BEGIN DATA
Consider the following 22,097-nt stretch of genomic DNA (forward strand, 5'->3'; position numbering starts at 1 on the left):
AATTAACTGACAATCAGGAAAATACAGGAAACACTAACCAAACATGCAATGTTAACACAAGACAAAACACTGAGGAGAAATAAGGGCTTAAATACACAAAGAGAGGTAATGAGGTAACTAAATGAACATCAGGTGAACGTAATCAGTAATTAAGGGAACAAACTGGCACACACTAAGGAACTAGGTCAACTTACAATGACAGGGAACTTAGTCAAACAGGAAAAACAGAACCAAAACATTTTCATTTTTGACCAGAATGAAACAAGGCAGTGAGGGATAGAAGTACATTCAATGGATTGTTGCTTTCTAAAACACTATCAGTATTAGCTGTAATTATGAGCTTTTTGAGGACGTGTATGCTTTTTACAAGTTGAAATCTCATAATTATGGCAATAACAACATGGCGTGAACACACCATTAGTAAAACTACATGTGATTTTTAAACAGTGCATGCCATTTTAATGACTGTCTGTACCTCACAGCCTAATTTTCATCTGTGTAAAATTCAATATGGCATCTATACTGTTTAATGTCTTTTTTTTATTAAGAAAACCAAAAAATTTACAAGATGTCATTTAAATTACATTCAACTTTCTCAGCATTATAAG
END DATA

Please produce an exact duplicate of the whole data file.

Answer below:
Consider the following 22,097-nt stretch of genomic DNA (forward strand, 5'->3'; position numbering starts at 1 on the left):
AATTAACTGACAATCAGGAAAATACAGGAAACACTAACCAAACATGCAATGTTAACACAAGACAAAACACTGAGGAGAAATAAGGGCTTAAATACACAAAGAGAGGTAATGAGGTAACTAAATGAACATCAGGTGAACGTAATCAGTAATTAAGGGAACAAACTGGCACACACTAAGGAACTAGGTCAACTTACAATGACAGGGAACTTAGTCAAACAGGAAAAACAGAACCAAAACATTTTCATTTTTGACCAGAATGAAACAAGGCAGTGAGGGATAGAAGTACATTCAATGGATTGTTGCTTTCTAAAACACTATCAGTATTAGCTGTAATTATGAGCTTTTTGAGGACGTGTATGCTTTTTACAAGTTGAAATCTCATAATTATGGCAATAACAACATGGCGTGAACACACCATTAGTAAAACTACATGTGATTTTTAAACAGTGCATGCCATTTTAATGACTGTCTGTACCTCACAGCCTAATTTTCATCTGTGTAAAATTCAATATGGCATCTATACTGTTTAATGTCTTTTTTTTATTAAGAAAACCAAAAAATTTACAAGATGTCATTTAAATTACATTCAACTTTCTCAGCATTATAAG